Tech Time Warp: Father Christmas leaves a lump of coal for NASA
These days, there seems to be a festive seasonal version of everything. Even items you never dreamed possible (such as cat litter). Malware is no exception. In this edition of Tech Time Warp, we look back at 35 years ago, on December 22, 1988, the Father Christmas worm traveled to NASA. This worm originated not at the North Pole but in Switzerland, and it didn’t travel by sleigh. Instead, it came via DECnet, one of the first peer-to-peer network architectures. As on the modern internet, DECnet users could send emails, transfer files, and even log on remotely.
Rapid detection and containment: Father Christmas worm on NASA’s SPAN
The good news is the Father Christmas worm was detected within 10 minutes of its arrival. NASA’s Space Physics Analysis Network (SPAN) programmers were able to quickly analyze the worm’s source code. They were able to use the existing DECnet operating system to deploy a solution and stop Father Christmas from making too many stops. The worm only reached an estimated 6,000 computer nodes across SPAN which connected NASA, government, private-sector, and university computers in the U.S., as well as communicated with the European Space Agency’s network. Of those nodes, few executed the actual worm, which was an electronic Christmas greeting signed by Father Christmas.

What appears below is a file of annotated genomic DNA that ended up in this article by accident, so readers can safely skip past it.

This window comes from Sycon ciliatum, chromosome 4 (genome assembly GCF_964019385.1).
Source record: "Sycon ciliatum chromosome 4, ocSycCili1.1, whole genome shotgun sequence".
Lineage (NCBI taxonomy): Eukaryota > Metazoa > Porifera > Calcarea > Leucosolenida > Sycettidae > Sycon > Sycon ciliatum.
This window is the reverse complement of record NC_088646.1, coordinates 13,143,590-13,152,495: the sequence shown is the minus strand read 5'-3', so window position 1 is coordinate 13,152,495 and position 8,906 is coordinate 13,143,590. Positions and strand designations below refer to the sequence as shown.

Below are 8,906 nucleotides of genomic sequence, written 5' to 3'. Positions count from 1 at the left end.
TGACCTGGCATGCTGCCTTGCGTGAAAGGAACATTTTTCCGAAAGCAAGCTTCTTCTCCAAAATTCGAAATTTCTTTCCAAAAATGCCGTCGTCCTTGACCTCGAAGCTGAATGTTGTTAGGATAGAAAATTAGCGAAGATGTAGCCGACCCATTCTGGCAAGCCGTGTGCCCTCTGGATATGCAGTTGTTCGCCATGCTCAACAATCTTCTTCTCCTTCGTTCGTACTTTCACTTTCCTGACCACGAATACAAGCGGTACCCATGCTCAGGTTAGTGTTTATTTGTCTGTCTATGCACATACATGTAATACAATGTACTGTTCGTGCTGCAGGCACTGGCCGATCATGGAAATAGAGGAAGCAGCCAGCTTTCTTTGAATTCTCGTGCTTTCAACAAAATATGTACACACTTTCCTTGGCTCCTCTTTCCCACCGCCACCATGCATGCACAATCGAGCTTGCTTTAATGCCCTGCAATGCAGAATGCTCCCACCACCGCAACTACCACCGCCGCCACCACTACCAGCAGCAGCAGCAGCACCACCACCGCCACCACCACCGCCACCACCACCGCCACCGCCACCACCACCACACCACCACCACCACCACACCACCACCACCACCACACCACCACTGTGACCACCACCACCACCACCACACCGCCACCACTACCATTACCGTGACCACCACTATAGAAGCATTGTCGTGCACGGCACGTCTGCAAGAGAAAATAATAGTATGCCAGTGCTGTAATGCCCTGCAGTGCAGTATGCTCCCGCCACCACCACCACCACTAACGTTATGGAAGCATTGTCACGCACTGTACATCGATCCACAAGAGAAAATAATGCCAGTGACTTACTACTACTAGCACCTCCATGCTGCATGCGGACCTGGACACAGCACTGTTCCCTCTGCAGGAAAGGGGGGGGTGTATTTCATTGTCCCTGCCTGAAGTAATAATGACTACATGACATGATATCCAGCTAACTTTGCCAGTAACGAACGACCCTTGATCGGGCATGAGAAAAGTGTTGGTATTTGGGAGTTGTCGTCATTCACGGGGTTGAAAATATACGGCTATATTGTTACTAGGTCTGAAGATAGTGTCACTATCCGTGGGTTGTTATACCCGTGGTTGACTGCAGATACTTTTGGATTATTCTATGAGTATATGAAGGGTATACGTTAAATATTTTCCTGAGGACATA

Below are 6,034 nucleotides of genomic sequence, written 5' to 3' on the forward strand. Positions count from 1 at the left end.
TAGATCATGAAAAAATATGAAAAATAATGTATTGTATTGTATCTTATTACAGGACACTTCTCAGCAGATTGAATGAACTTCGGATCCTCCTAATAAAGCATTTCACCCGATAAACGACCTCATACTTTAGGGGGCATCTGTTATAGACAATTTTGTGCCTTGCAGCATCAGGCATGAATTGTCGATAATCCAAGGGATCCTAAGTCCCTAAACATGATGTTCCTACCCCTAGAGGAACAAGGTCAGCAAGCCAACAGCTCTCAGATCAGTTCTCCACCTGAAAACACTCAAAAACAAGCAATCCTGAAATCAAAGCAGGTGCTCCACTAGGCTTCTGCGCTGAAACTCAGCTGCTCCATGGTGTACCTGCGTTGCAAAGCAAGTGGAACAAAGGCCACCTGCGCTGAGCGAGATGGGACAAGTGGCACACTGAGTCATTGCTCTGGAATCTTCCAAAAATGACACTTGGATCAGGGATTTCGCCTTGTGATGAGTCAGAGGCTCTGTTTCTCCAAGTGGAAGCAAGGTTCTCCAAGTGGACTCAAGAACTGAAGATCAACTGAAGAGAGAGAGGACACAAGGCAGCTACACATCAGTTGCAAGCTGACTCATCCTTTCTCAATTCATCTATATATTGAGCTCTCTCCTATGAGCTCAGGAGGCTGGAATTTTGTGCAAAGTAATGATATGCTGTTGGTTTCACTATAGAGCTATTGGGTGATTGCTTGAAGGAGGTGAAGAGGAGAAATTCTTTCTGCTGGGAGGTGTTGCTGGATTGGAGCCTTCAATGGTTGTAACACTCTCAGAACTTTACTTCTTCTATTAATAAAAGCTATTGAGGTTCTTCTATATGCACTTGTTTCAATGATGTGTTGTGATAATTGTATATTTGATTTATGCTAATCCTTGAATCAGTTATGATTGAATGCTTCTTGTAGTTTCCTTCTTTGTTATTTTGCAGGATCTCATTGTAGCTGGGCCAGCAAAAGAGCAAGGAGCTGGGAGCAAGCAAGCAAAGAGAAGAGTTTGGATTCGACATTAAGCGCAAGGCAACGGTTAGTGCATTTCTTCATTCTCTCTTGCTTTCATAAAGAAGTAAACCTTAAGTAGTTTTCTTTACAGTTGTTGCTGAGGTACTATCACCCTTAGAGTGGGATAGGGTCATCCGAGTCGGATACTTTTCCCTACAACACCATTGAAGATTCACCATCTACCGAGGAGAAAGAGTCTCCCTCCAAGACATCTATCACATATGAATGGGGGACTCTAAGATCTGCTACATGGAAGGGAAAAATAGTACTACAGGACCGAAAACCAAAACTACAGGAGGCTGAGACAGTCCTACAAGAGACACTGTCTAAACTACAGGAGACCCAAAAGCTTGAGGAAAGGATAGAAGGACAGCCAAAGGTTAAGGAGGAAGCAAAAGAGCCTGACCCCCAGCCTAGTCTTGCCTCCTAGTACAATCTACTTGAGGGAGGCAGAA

The worm arrived via a “friendly” message from jolly ol’ St. Nick himself, lamenting some of the changes in Christmas: “I’m getting more and more letters from the children every year and it’s not so easy to get the terrible Rambo-Guns, Tanks and Spaceships up here at the Northpole. … Anyhow the chimneys are getting tighter and tighter every year.”
Although the worm was traced to the University of Neuchatel, the identity of its creator remains unknown. According to a SPAN post-mortem on the worm, the username associated with Father Christmas was used by multiple scientists with a password that “could have easily been known campus-wide.”
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